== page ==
Help With A Tax Foreclosure

A tax foreclosure can happen for many reasons. Most states allow investors to acquire properties by paying the back taxes and the federal government seems to be able to do anything they want to collect back taxes, which includes stealing your home. The whole issue of personal income tax is highly in debate as it is, so if you lose your home due to taxes, you may be able to fight back. For our purposes, we’ll just assume that you did actually owe the taxes that you’re being foreclosed on for. This will make it simple for everyone to understand. If you don’t owe the taxes, then you should be seeking a tax attorney, rather than a foreclosure specialist. Once you use our free evaluation, we can direct you towards legal council that can help with other legal problems.

When you purchase your home, you need to understand the 4 basic expenses: Monthly payment, Interest, Taxes, and Insurance. These four items combined, usually make up your monthly payment. When you stop paying your mortgage, your lender will usually take over and make these payment for you. They are willing to do this, because if the taxes are not paid, the government (or an authorized investor) can take the home. Once the lender has paid your taxes, you will have to repay them, rather than the respective government body.

If a federal tax lien is threatening your mortgage, you’ll need to work out a settlement plan with the IRS. In many cases, you can do this on your own, but for larger dollar amounts, it may be best to work with an attorney. Chances are, if you are facing foreclosure because of back property taxes, the court will allow an investor to pay the tax and take control of the deed. In these cases, you’ll need to pay off the investor to get your deed back. If you have a mortgage, your mortgage company will likely pay these back taxes, to avoid losing the deed to an investor.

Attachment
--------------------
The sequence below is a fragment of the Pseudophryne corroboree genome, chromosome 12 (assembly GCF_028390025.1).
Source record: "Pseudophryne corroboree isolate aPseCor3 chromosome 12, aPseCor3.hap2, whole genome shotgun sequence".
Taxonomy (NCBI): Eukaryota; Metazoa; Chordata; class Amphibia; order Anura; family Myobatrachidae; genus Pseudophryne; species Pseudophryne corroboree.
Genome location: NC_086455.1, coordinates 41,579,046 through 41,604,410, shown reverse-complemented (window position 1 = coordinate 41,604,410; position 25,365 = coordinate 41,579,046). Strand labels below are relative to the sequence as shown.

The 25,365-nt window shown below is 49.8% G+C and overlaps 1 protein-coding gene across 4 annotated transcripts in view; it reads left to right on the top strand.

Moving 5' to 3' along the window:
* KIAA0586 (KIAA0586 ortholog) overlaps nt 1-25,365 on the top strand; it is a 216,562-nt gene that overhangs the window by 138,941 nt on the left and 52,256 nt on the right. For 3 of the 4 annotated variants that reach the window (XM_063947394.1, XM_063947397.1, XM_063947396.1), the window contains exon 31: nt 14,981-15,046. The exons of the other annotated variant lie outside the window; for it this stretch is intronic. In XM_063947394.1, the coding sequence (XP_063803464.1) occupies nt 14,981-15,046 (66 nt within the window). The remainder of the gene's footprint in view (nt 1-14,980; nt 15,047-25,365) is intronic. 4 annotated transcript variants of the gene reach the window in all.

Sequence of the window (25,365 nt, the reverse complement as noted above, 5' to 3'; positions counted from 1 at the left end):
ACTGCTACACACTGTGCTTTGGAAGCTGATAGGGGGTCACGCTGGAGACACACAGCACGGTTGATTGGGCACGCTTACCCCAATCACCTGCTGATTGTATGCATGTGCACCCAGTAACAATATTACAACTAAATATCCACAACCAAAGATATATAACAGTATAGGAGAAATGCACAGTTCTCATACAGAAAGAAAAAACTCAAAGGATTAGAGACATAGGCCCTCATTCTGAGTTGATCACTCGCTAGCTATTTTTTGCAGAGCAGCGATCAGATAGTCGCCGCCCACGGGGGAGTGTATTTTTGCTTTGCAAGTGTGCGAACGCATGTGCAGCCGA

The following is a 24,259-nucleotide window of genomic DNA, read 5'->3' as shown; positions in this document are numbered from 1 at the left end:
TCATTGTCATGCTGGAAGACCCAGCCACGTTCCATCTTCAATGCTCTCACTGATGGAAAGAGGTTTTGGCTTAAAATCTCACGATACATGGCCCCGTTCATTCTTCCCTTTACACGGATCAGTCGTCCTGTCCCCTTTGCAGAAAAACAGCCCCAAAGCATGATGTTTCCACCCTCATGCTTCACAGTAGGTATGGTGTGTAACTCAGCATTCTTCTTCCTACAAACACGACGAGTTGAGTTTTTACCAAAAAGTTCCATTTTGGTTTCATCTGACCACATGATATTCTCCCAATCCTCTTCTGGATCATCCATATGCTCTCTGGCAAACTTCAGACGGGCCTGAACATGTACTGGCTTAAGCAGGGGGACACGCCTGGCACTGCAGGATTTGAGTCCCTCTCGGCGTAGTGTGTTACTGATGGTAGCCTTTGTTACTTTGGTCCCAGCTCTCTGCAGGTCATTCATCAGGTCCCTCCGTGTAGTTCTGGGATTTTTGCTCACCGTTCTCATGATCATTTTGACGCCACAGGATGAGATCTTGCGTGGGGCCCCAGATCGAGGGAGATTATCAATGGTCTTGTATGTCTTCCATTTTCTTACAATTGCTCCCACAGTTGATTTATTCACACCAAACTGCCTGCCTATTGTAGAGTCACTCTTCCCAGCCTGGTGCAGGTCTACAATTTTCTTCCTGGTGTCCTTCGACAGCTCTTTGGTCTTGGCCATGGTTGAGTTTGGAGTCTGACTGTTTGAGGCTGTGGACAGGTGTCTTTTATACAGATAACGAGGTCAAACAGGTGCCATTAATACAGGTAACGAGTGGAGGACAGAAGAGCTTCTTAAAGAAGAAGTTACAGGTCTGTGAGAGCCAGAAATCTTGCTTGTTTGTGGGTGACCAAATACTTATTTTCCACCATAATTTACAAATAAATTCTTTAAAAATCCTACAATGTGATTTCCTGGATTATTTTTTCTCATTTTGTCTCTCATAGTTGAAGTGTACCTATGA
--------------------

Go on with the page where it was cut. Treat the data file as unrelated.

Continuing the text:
There are many cases, where a home can fall into foreclosure, because the owner though the taxes were being paid by the mortgage company. This is something that should always be verified at closing. You always need to know what your monthly payment consists of and who is paying the taxes and insurance.

Once a tax lien has been filed against your property, you will have a specified amount of time to pay the lien as well as any penalties and interest. If the lien is not paid, the lien holder can start the foreclosure process and you risk losing your home.

Once a tax foreclosure has started, the only want to stop it is to pay the total lien, or negotiate some sort of settlement.

Many people thing they can dispute the lien once it’s on the property, but by the time the court has allowed the lien, it’s usually too late. This is why you should always go to court if someone is filing a lawsuit or legal action against you. Even if there is nothing you can do, you need to know what is happening and what steps you can take to avoid any future trouble.

Tax liens and tax foreclosures are not something to take lightly. If you suspect a lien has been placed against your property, then you should immediately do a basic title search to find out for sure. Even if you don’t suspect a lien, it’s probably a good idea to make sure no one file a lien without your knowledge. It’s estimated that 40% of Americans have had a lien against their property that they didn’t know about!